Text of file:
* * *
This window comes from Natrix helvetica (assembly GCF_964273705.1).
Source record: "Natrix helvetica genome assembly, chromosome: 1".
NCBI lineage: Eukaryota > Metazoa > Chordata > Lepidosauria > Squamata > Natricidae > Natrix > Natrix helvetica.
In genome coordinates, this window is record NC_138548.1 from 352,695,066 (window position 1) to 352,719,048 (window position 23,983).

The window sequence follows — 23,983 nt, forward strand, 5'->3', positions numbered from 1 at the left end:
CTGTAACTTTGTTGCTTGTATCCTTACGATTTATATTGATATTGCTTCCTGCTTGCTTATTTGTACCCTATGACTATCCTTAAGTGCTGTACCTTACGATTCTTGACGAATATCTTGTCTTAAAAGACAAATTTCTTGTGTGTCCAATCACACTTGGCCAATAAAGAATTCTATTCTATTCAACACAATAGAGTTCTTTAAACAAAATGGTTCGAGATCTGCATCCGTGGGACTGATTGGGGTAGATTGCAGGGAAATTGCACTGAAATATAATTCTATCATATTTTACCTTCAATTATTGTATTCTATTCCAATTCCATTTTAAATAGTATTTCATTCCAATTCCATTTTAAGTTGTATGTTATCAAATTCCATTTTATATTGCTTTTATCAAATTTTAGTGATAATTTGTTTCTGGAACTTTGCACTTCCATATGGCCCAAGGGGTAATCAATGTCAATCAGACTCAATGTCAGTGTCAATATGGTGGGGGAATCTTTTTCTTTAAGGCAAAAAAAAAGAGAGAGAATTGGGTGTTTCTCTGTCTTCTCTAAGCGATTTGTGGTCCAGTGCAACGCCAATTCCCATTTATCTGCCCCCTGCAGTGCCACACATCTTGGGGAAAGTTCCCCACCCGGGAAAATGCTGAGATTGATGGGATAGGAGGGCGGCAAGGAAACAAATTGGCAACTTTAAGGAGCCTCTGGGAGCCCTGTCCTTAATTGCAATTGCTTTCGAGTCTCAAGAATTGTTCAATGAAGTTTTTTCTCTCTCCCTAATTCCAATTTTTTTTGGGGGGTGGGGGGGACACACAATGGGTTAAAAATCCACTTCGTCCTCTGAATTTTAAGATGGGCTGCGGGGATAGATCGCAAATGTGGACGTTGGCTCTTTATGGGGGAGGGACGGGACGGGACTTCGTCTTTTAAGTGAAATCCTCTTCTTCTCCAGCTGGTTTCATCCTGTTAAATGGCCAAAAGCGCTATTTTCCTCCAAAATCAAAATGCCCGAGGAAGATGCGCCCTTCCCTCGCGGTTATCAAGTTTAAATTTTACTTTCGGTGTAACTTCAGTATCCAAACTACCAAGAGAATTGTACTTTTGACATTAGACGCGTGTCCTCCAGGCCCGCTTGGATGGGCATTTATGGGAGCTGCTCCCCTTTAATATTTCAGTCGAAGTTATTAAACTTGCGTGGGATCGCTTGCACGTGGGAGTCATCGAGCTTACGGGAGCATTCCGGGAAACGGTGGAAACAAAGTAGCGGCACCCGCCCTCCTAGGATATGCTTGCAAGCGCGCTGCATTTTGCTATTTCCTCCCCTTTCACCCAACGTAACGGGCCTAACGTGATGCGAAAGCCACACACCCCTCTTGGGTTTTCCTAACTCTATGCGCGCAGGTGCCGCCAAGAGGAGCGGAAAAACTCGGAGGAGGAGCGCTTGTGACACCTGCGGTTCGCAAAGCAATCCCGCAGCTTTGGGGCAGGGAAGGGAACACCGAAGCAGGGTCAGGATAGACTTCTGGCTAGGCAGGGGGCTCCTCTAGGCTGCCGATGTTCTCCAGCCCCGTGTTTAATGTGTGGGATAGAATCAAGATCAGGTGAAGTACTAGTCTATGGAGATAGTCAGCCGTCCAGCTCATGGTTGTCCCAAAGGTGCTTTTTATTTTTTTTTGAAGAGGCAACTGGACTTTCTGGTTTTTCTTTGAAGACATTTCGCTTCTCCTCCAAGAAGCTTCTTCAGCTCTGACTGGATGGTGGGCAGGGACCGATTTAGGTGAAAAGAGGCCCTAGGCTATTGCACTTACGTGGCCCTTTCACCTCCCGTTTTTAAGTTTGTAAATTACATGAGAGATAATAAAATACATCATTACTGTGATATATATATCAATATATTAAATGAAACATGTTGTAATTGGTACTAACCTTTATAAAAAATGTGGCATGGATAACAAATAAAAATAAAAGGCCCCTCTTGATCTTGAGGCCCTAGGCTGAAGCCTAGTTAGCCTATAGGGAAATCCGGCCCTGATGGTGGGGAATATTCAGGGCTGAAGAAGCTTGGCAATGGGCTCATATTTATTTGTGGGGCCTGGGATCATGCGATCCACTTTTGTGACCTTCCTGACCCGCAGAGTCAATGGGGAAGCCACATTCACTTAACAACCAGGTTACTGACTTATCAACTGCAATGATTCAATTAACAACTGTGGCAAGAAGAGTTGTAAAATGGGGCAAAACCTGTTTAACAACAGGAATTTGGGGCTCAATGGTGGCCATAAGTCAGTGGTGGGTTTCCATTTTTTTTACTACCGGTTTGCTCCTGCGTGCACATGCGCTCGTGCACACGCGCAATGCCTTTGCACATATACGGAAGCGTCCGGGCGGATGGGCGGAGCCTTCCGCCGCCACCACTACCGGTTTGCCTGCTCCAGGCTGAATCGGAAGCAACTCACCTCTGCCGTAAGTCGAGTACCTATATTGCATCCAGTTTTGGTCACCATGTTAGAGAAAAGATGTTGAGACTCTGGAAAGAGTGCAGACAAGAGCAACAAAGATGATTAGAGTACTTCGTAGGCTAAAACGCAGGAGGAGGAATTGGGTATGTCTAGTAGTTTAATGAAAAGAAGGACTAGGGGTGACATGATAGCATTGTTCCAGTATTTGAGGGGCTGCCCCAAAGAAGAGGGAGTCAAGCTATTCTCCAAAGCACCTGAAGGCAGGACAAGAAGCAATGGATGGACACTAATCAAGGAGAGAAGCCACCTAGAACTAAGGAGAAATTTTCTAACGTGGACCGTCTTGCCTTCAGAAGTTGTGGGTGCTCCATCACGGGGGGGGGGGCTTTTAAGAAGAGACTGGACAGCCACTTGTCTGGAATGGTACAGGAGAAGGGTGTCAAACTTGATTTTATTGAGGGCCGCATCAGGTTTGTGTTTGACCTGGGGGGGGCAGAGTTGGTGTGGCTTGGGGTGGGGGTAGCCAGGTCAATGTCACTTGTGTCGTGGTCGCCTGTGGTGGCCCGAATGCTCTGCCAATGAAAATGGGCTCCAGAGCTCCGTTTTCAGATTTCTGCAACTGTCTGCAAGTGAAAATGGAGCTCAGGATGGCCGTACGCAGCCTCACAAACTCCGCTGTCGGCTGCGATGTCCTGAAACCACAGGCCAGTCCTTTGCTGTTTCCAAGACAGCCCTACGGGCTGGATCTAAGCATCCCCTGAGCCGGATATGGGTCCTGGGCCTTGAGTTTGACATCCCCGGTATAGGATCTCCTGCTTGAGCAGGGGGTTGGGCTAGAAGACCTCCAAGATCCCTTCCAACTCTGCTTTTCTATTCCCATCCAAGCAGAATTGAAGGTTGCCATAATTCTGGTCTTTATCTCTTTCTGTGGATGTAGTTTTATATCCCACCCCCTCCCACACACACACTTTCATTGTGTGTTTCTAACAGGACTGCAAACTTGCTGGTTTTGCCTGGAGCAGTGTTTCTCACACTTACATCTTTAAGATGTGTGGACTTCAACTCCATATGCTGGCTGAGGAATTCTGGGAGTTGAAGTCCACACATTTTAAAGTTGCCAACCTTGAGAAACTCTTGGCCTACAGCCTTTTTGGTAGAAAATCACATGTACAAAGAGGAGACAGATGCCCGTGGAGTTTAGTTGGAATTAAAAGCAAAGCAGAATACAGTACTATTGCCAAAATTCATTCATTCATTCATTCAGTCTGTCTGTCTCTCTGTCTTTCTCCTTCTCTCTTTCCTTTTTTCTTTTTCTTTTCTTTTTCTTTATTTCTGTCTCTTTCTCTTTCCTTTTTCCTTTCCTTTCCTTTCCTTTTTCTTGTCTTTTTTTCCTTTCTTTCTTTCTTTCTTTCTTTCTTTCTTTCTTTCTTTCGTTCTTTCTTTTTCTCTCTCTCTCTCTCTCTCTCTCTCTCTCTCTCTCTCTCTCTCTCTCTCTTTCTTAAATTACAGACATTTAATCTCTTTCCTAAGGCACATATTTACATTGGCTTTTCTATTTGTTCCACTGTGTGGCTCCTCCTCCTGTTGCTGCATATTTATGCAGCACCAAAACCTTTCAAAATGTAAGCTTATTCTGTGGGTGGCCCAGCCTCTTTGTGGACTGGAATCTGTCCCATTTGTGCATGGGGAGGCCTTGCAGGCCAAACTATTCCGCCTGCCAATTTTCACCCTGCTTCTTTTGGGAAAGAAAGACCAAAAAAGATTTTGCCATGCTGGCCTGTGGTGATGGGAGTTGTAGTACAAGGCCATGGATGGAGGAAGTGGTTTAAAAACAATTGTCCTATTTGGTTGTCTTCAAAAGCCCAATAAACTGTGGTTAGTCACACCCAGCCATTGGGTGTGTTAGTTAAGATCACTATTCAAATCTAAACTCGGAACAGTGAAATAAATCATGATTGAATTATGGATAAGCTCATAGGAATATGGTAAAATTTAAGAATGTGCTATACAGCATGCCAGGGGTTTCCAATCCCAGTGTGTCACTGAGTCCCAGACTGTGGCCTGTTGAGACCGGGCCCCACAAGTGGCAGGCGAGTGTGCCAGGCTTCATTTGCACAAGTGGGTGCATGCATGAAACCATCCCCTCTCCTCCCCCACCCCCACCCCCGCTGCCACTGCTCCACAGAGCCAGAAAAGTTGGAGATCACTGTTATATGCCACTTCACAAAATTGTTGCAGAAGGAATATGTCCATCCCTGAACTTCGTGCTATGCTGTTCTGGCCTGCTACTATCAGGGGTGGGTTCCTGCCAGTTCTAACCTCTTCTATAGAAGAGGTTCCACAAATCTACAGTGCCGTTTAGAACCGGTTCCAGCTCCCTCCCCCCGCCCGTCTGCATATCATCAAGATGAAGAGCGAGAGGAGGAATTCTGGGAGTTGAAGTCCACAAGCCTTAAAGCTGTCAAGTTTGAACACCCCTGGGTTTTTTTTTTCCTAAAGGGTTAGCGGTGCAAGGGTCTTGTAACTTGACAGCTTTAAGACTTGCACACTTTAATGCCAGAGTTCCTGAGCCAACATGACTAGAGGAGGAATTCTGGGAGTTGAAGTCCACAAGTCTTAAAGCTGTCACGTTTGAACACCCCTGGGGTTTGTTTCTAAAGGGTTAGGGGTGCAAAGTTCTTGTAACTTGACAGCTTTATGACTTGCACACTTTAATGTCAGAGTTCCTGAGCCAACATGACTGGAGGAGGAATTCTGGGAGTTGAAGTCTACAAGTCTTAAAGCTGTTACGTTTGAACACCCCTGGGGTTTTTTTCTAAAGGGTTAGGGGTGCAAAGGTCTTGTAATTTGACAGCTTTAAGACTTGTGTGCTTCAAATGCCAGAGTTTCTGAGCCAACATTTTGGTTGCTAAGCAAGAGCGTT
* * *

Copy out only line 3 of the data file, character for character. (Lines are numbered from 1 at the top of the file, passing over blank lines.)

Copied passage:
NCBI lineage: Eukaryota > Metazoa > Chordata > Lepidosauria > Squamata > Natricidae > Natrix > Natrix helvetica.